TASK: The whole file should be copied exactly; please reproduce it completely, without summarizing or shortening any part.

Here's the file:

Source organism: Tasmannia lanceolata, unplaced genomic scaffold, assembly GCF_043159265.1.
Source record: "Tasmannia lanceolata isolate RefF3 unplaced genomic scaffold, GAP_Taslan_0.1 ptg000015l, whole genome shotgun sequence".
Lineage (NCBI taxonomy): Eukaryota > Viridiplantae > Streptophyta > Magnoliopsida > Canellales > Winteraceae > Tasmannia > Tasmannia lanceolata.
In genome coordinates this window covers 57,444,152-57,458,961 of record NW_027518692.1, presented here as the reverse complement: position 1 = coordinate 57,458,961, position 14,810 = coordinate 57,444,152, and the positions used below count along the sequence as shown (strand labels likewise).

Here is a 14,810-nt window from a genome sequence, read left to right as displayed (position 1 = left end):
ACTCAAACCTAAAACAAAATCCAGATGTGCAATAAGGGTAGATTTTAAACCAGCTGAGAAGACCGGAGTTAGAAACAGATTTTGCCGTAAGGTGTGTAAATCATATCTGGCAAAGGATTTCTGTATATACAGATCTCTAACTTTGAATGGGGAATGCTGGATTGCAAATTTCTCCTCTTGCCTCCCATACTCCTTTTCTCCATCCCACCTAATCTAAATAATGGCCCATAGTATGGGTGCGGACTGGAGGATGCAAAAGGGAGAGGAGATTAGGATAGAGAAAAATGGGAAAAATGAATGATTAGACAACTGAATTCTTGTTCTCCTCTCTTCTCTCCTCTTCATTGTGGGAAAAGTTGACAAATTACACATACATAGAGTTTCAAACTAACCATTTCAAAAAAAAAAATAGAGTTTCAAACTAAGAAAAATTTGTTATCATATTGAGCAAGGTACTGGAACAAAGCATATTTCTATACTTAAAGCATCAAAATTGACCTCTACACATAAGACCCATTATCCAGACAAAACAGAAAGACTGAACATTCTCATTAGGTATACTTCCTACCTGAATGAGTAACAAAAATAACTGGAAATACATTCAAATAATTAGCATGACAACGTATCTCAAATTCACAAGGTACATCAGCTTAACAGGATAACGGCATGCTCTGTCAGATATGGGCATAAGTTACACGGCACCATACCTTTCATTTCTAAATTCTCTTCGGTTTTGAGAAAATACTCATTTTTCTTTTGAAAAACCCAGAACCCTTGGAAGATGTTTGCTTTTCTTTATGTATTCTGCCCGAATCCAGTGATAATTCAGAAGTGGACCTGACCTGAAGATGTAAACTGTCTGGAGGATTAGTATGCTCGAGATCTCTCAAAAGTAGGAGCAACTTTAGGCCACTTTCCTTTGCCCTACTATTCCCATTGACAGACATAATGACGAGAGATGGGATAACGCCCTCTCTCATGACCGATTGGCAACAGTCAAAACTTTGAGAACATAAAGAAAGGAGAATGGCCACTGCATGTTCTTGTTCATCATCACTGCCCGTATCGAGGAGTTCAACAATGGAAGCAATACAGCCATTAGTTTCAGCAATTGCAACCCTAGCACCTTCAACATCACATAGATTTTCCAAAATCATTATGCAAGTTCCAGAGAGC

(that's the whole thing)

Source organism: Tasmannia lanceolata, unplaced genomic scaffold, assembly GCF_043159265.1.
Source record: "Tasmannia lanceolata isolate RefF3 unplaced genomic scaffold, GAP_Taslan_0.1 ptg000015l, whole genome shotgun sequence".
Lineage (NCBI taxonomy): Eukaryota > Viridiplantae > Streptophyta > Magnoliopsida > Canellales > Winteraceae > Tasmannia > Tasmannia lanceolata.
In genome coordinates this window covers 57,444,152-57,458,961 of record NW_027518692.1, presented here as the reverse complement: position 1 = coordinate 57,458,961, position 14,810 = coordinate 57,444,152, and the positions used below count along the sequence as shown (strand labels likewise).

Here is a 14,810-nt window from a genome sequence, read left to right as displayed (position 1 = left end):
ACTCAAACCTAAAACAAAATCCAGATGTGCAATAAGGGTAGATTTTAAACCAGCTGAGAAGACCGGAGTTAGAAACAGATTTTGCCGTAAGGTGTGTAAATCATATCTGGCAAAGGATTTCTGTATATACAGATCTCTAACTTTGAATGGGGAATGCTGGATTGCAAATTTCTCCTCTTGCCTCCCATACTCCTTTTCTCCATCCCACCTAATCTAAATAATGGCCCATAGTATGGGTGCGGACTGGAGGATGCAAAAGGGAGAGGAGATTAGGATAGAGAAAAATGGGAAAAATGAATGATTAGACAACTGAATTCTTGTTCTCCTCTCTTCTCTCCTCTTCATTGTGGGAAAAGTTGACAAATTACACATACATAGAGTTTCAAACTAACCATTTCAAAAAAAAAAATAGAGTTTCAAACTAAGAAAAATTTGTTATCATATTGAGCAAGGTACTGGAACAAAGCATATTTCTATACTTAAAGCATCAAAATTGACCTCTACACATAAGACCCATTATCCAGACAAAACAGAAAGACTGAACATTCTCATTAGGTATACTTCCTACCTGAATGAGTAACAAAAATAACTGGAAATACATTCAAATAATTAGCATGACAACGTATCTCAAATTCACAAGGTACATCAGCTTAACAGGATAACGGCATGCTCTGTCAGATATGGGCATAAGTTACACGGCACCATACCTTTCATTTCTAAATTCTCTTCGGTTTTGAGAAAATACTCATTTTTCTTTTGAAAAACCCAGAACCCTTGGAAGATGTTTGCTTTTCTTTATGTATTCTGCCCGAATCCAGTGATAATTCAGAAGTGGACCTGACCTGAAGATGTAAACTGTCTGGAGGATTAGTATGCTCGAGATCTCTCAAAAGTAGGAGCAACTTTAGGCCACTTTCCTTTGCCCTACTATTCCCATTGACAGACATAATGACGAGAGATGGGATAACGCCCTCTCTCATGACCGATTGGCAACAGTCAAAACTTTGAGAACATAAAGAAAGGAGAATGGCCACTGCATGTTCTTGTTCATCATCACTGCCCGTATCGAGGAGTTCAACAATGGAAGCAATACAGCCATTAGTTTCAGCAATTGCAACCCTAGCACCTTCAACATCACATAGATTTTCCAAAATCATTATGCAAGTTCCAGAGAGC